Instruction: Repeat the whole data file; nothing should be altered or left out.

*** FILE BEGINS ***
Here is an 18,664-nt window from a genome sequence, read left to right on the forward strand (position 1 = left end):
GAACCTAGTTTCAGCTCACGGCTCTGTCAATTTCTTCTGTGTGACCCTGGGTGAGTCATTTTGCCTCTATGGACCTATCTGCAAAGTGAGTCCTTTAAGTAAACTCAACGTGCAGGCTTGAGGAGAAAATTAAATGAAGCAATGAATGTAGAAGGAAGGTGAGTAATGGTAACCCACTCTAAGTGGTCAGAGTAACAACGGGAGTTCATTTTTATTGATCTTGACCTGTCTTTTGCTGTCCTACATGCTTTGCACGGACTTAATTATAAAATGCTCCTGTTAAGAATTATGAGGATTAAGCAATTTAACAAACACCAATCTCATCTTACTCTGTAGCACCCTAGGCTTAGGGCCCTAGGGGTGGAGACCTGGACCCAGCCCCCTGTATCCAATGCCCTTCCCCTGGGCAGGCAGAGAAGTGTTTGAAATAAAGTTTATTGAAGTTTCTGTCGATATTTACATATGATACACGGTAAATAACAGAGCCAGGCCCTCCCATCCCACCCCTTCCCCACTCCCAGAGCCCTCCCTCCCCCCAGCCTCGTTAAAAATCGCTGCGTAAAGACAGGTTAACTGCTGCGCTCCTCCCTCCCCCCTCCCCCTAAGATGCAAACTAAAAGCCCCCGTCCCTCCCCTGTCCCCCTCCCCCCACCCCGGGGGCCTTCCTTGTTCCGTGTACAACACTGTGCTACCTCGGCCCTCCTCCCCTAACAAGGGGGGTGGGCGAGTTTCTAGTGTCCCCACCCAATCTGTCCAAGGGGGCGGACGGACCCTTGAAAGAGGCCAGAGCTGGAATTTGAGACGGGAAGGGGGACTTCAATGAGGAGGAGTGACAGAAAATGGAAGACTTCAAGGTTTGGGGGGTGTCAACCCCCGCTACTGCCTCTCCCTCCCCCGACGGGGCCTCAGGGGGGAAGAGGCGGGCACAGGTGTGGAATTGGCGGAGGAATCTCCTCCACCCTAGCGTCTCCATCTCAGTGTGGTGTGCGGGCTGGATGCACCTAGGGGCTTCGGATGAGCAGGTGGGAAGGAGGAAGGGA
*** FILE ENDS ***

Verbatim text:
Here is an 18,664-nt window from a genome sequence, read left to right on the forward strand (position 1 = left end):
GAACCTAGTTTCAGCTCACGGCTCTGTCAATTTCTTCTGTGTGACCCTGGGTGAGTCATTTTGCCTCTATGGACCTATCTGCAAAGTGAGTCCTTTAAGTAAACTCAACGTGCAGGCTTGAGGAGAAAATTAAATGAAGCAATGAATGTAGAAGGAAGGTGAGTAATGGTAACCCACTCTAAGTGGTCAGAGTAACAACGGGAGTTCATTTTTATTGATCTTGACCTGTCTTTTGCTGTCCTACATGCTTTGCACGGACTTAATTATAAAATGCTCCTGTTAAGAATTATGAGGATTAAGCAATTTAACAAACACCAATCTCATCTTACTCTGTAGCACCCTAGGCTTAGGGCCCTAGGGGTGGAGACCTGGACCCAGCCCCCTGTATCCAATGCCCTTCCCCTGGGCAGGCAGAGAAGTGTTTGAAATAAAGTTTATTGAAGTTTCTGTCGATATTTACATATGATACACGGTAAATAACAGAGCCAGGCCCTCCCATCCCACCCCTTCCCCACTCCCAGAGCCCTCCCTCCCCCCAGCCTCGTTAAAAATCGCTGCGTAAAGACAGGTTAACTGCTGCGCTCCTCCCTCCCCCCTCCCCCTAAGATGCAAACTAAAAGCCCCCGTCCCTCCCCTGTCCCCCTCCCCCCACCCCGGGGGCCTTCCTTGTTCCGTGTACAACACTGTGCTACCTCGGCCCTCCTCCCCTAACAAGGGGGGTGGGCGAGTTTCTAGTGTCCCCACCCAATCTGTCCAAGGGGGCGGACGGACCCTTGAAAGAGGCCAGAGCTGGAATTTGAGACGGGAAGGGGGACTTCAATGAGGAGGAGTGACAGAAAATGGAAGACTTCAAGGTTTGGGGGGTGTCAACCCCCGCTACTGCCTCTCCCTCCCCCGACGGGGCCTCAGGGGGGAAGAGGCGGGCACAGGTGTGGAATTGGCGGAGGAATCTCCTCCACCCTAGCGTCTCCATCTCAGTGTGGTGTGCGGGCTGGATGCACCTAGGGGCTTCGGATGAGCAGGTGGGAAGGAGGAAGGGA